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Effect of Birth Date on Development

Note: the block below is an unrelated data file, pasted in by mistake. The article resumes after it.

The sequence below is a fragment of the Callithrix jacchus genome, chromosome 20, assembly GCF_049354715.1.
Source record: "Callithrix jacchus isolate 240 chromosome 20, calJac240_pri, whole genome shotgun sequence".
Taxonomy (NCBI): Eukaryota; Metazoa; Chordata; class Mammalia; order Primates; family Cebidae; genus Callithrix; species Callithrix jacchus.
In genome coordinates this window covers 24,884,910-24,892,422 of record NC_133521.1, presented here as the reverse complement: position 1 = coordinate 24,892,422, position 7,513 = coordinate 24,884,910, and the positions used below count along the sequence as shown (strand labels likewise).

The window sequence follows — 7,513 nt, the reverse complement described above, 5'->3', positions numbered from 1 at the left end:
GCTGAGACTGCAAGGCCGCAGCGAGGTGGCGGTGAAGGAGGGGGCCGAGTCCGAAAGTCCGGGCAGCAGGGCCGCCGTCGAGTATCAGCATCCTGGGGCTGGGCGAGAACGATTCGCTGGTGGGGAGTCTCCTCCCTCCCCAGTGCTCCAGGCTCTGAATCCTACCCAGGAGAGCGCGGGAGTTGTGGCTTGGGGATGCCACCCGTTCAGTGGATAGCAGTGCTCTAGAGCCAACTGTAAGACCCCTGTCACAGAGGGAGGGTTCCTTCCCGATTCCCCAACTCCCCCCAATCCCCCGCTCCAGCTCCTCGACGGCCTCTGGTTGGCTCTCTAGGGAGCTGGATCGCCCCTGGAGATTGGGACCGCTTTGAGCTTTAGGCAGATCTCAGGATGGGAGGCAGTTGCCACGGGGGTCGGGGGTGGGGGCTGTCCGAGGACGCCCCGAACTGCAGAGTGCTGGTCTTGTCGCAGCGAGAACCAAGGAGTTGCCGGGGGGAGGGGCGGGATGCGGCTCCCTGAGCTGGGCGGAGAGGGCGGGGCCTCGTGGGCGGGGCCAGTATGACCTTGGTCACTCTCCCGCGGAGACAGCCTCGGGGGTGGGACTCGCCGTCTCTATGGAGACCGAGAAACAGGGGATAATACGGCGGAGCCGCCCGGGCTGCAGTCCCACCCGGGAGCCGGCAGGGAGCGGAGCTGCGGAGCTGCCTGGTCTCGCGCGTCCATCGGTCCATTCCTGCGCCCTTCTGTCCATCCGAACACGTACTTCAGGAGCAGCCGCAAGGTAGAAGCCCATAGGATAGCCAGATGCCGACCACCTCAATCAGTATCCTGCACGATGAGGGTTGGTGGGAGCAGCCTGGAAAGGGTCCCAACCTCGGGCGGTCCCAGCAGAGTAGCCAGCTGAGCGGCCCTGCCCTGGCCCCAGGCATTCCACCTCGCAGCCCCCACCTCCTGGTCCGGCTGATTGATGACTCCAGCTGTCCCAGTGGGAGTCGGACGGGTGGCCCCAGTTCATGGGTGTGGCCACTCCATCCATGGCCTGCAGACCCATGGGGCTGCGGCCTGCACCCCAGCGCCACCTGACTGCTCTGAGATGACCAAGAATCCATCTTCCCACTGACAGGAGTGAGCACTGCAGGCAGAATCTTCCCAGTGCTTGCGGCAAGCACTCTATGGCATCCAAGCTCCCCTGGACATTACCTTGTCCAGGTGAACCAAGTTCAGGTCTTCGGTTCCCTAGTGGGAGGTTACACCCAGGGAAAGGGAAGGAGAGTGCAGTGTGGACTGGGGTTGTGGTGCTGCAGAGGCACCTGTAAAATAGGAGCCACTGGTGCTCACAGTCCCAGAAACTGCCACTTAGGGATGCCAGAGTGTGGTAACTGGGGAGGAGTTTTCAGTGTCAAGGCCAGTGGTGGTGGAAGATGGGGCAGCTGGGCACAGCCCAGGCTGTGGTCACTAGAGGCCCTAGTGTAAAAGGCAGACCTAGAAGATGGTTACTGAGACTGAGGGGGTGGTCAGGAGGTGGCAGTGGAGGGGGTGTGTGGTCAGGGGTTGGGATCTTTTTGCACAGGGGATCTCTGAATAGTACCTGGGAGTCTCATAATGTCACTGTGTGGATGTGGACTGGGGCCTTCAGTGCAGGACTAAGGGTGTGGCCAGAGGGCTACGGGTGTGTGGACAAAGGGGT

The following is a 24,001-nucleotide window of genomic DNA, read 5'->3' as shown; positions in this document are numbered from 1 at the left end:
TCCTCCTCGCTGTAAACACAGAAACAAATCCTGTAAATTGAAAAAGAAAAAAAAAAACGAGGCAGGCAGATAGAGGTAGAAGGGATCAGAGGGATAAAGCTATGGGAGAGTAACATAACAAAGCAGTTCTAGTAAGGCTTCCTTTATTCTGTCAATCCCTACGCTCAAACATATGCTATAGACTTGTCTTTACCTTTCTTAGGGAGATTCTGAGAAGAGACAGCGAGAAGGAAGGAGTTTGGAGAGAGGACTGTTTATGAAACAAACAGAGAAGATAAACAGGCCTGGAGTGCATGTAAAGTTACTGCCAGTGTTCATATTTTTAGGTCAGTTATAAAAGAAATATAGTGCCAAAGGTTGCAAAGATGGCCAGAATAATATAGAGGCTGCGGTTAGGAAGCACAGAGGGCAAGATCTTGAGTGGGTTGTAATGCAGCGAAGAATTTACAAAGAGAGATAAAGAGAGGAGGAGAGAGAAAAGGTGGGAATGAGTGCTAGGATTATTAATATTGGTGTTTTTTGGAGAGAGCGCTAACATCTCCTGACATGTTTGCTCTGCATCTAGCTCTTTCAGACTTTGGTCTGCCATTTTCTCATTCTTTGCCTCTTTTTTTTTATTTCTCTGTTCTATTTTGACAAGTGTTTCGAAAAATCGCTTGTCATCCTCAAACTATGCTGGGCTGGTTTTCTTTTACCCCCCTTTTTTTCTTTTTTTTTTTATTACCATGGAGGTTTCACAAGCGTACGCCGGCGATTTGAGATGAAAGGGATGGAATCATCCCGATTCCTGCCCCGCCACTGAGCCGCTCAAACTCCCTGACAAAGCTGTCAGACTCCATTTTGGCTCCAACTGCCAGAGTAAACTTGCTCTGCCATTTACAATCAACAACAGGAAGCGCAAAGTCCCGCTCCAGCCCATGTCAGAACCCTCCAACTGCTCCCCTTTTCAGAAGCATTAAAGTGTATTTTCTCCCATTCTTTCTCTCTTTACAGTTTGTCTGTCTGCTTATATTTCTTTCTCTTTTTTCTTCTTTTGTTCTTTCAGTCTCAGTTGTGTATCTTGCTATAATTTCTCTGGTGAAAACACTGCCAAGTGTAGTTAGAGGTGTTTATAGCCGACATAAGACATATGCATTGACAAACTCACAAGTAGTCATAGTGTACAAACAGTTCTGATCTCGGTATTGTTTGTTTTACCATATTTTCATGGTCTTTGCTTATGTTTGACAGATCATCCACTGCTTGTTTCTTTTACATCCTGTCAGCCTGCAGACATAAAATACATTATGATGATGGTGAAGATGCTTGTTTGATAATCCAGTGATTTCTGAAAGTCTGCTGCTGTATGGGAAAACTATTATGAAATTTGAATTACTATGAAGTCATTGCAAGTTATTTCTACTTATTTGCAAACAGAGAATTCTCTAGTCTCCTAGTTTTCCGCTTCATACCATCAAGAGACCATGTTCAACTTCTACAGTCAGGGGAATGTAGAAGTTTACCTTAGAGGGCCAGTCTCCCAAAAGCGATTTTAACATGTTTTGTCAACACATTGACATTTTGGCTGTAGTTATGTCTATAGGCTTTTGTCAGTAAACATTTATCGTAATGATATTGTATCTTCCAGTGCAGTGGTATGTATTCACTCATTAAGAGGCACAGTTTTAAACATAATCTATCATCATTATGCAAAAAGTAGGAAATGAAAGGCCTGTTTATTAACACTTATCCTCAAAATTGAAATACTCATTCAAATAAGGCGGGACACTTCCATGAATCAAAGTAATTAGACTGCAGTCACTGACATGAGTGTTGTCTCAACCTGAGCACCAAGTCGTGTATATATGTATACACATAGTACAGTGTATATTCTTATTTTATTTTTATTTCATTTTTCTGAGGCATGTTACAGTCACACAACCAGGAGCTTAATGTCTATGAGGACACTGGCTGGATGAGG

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The Yearling Disadvantage in Alabama Deer:Effect of Birth Date on DevelopmentWilliam N. Gray II, Alabama Division of Wildlife and FreshwaterFisheries, 64 N. Union Street, Montgomery, AL 36130Stephen S. Ditchkoff, School of Forestry and Wildlife Science,Auburn University, AL 36849M. Keith Causey, School of Forestry and Wildlife Science, AuburnUniversity, AL 36849Christopher W. Cook, Alabama Division of Wildlife and FreshwaterFisheries, 64 N. Union Street, Montgomery, AL 36130Abstract: Male white-tailed deer are subjected to a variety of factors that influence bodyand antler development when they are yearlings. Nutrition and genetics have receivedconsiderable attention as factors that influence this development; however, date of birthhas yet to be adequately investigated and theoretically could dramatically influence de-velopment in later years. To determine how date of birth influences development ofantler and body characteristics at 1.5 years of age, we collected data from yearling malewhite-tailed deer (Odocoileus virginianus) harvested on 23 Alabama Wildlife manage-ment Areas (WMAs) during the 1998–99 and 1999–2000 hunting seasons. We foundthat early born males had greater body mass, number of antler points, antler beamlength, and antler beam circumference than their late born counterparts. Mean birth dateof fork-antlered yearlings was earlier (26 Jun) than spike-antlered yearlings (23 July).Yearling males from the Lower Coastal Plain had shorter main beam lengths and lessantler points that those from the Appalachian Plateau, Piedmont Plateau, and UpperCoastal plain, but body mass and main beam circumference did not differ. There wasalso a lower proportion of fork-antlered yearlings harvested on the Lower Coastal Plainthan in other physiographic regions. Antler development in the yearling age class hasbeen proposed as a predictor of an animal’s potential for antler quality. Because of vari-ability of fawning periods in Alabama and subsequent effects on physical development,as well as differences in physical development among physiographic regions, selectiveharvest programs based on physical characteristics of yearling males may not be suit-able as a means to improve genetic quality of deer populations. Proc. Annu. Conf. Southeast. Assoc. Fish and Wildl. Agencies 56:255–264Most white-tailed deer (Odocoileus virginianus) populations across NorthAmerica breed in late fall (Nov–Dec) and give birth in May and June (Verme and Ull-rey 1984). In Alabama, peak breeding for most deer populations occurs in January.However, summary data from statewide reproductive surveys indicate nearly one-2002 Proc. Annu. Conf. SEAFWAfifth (16.8%) of conceptions occur in February (Gray, unpubl. data). These breedingpatterns result in fawns being born during late summer/early fall (Leuth 1955, 1967).In extreme cases, breeding may be extended as late as March and fawning as late asOctober (Leuth 1967). Late breeding and fawning periods also have been document-ed for other Gulf Coast deer populations including Mississippi (Jacobson et al.1979), Louisiana (Roberson and Dennett 1966), and Florida (Morgan, pers. com-mun.).Excessive harvest of males and inadequate harvest of females in many areas ofAlabama have resulted in deer populations with a very young male age structure andbiased adult sex ratios heavily skewed towards females. These unnatural herd struc-tures have been reported to delay and prolong breeding and fawning periods (Gruveret al 1984). Further protraction of an already late fawning period in much of Alabamahas resulted in a high variability of age (e.g., several months’ difference) amongfawns. Consequently, when many male deer enter the hunting season in their secondyear, they may only be 15–16 months of age.Differences in body mass and antler development among yearling male deer areattributed to differences among subspecies, nutrition, and genetic potential (Frenchet al. 1956, Harmel 1982, Sauer 1984). However, late and extended fawning periodslikely are as important as well, but their effects have been poorly researched. Datacollected in northwest Florida suggested later-born yearlings had less antler develop-ment than earlier-born yearlings (Shea et al. 1991). Similarly, Vanderhoof (1991)found that later-born yearlings in northwest Florida had smaller antler characteristicsthan earlier-born yearlings from the Everglades region of Florida, a smaller sub-species. In South Carolina, Knox et al. (1991) reported differences in both weightand antler development between yearlings 17 months and yearlings 19 months.Jacobson (1995) reported that deer raised in captivity showed a relationship betweenbirth month and antler size when they were yearlings. In contrast, Causey (1990)found that earlier born captive fawns fed ad libitum did not have greater body mass orantler characteristics than late born fawns at 16 months of age.Prohibiting harvest of yearling males is commonly prescribed in managementstrategies designed to improve age structure among male deer. However, in some re-gions, yearling bucks with small antlers (e.g., spikes) or other “undesirable” antlercharacteristics may be harvested as part of the management approach. Such manage-ment schemes are based on the belief that yearling antler development is a strong in-dicator of genetic potential for antler production (Brothers and Ray 1975, Harmel1982). Many Alabama hunters and landowners selectively “cull” spike-antlered year-lings on areas where the efficacy of such a strategy may be questionable. Becausemany factors such as birth date may influence physical development of yearling maledeer, selective harvest of yearling males in Alabama may not be appropriate. Consid-ering that in many areas of Alabama over 85% of all yearling bucks may be spike-antlered (Cook 2001), such an approach could further compound problems associat-ed with poor age structures resulting from over-harvest of young males. Thus, thegoal of our study was to determine if birth date influenced body mass and antler de-velopment of yearling male white-tailed deer. 256 Gray et al.2002 Proc. Annu. Conf. SEAFWAThe Alabama Division of Wildlife and Freshwater Fisheries (DWFF) and theAuburn University School of Forestry and Wildlife Sciences provided support forthis project. We are grateful to the many biologists and field staff of DWFF who as-sisted with data collection, and A.L. Silvano and the GAP Analysis Project (Ala.Coop. Fish and Wildl. Res.